President of US The President of the United States – this title has come to earn so much honor, as it is considered “the most powerful elected official in the world” (World Book). Some of Americas most distinguished men were once presidents, and we recall such great names as George Washington, Abraham Lincoln, Franklin D. Roosevelt, and John F. Kennedy. This prestigious position is not something one is just handed, and when one does obtain it, it is very hard work.
In this paper, I will help illustrate the role of the President, and his/her affect on our American Government. The position of President was created during and immediately after the Revolutionary War under laws called the Articles of Confederation. The name itself came from the original name for the chief officer who presided over congress. The first man who had taken this position was George Washington, whose name every American is familiar with. To the position, Washington brought great “courage, prestige, and wisdom” (Schlesinger, 21), and created a sort of legacy for those after him to follow.
The legacy was followed, and expanded with men who interpreted the constitution in new ways, and increased the power of the presidency. Presidents such as Thomas Jefferson, Andrew Jackson, Abraham Lincoln are examples of this. As America became a world power, the President was given more power. Men like Theodore Roosevelt, Woodrow Wilson, FDR, and John F. Kennedy then used the position to advance the freedom of our country, and encourage the development of our minds and souls. As time passed, rules and regulations were made to ensure the Presidents job was for the best interest of this country.
For instance, to become President, one must pass some certain legal qualifications set by the Constitution. “The President must be 35 years old, have lived in the United States at least 14 years, and be a natural born citizen” (World Book). These qualifications were set as a means of filtering out some candidates. To serve this nation efficiently, our forefathers believed that you must be older, and of American heritage. These rules were made in protection of the welfare of our country.
With the twenty-second amendment came the limit on the Presidents term of office. Before this, a president could be in office as long as the people elected him, such as Roosevelt, who stayed in the White House from March 1945 to his death in April 1945. The limit in place now is that no president is able to be elected to Presidentcy more than twice, and nobody who has served more than two years of someone elses term can be elected more than once. Another set standard is the salary of the President. As established by congress, the President receives $200,000 a year, not including the $50,000 the chief executive also gets for expenses, allowances for staff, travel, and maintenance of the White House.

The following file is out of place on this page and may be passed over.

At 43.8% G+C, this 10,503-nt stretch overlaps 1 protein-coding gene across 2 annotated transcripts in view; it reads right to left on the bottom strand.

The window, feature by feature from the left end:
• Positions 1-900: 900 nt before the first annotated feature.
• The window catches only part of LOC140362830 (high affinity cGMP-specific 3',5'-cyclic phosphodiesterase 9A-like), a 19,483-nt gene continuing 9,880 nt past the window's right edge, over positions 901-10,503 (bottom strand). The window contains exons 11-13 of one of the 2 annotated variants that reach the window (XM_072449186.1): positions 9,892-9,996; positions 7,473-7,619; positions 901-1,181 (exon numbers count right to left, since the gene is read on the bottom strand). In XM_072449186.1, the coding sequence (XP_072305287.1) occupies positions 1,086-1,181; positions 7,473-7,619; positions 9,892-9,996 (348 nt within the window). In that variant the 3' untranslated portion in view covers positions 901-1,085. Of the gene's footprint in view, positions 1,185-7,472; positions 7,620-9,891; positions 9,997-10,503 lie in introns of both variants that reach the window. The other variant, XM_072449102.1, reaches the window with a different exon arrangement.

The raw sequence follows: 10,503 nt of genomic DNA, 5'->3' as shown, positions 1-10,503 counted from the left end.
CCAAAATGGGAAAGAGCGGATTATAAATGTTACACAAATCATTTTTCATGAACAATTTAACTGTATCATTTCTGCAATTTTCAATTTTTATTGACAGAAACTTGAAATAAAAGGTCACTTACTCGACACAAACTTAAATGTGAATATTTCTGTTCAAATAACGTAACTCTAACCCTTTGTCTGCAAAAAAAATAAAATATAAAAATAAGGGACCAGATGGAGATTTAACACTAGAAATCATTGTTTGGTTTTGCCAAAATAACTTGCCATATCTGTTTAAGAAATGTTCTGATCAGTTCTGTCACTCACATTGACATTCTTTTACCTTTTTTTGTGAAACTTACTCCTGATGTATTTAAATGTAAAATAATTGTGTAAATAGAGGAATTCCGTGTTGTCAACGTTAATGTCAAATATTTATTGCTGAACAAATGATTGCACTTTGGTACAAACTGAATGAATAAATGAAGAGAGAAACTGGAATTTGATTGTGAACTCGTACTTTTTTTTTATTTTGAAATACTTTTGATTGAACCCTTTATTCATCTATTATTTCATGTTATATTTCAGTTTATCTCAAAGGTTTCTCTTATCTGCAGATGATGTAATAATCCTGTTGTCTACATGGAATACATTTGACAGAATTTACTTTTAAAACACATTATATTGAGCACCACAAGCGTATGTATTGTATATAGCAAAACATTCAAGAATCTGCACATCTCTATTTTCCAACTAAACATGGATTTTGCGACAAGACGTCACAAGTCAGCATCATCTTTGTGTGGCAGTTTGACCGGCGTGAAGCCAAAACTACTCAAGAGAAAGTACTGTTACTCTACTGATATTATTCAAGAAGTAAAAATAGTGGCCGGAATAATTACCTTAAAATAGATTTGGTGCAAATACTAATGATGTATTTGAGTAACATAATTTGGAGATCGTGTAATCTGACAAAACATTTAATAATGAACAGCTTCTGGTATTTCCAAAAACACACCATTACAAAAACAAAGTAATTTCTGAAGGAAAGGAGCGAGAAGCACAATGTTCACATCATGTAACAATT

After leaving office, the President qualifies for a basic pension. As of 1990, a newly retired president would receive a hefty pension of about $138,900 yearly, and use of office space, staff, and mailing expenses. Widowed spouses of former Presidents receive a pension of $20,000 a year. The President is employed by the executive branch, of the three branches our government was divided into. This branch consists of the Executive Office, 14 executive departments, and about 75 independent agencies.
In total, the executive branch has about 3.75 million employees. The executive office directly serves the president, such as the Presidents physician, secretaries, and a number of close influential aides and agencies. The job of the executive departments is to directly administer the federal government, and the independent agencies job is to conduct the federal programs in many fields. The President is the chief of this branch. The only roles the constitution distinguishes are those of chief administrator of the nation and commander of its armed forces. However, “court decisions, customs, laws, and other developments have greatly expanded the Presidents responsibilities and powers” (World Book).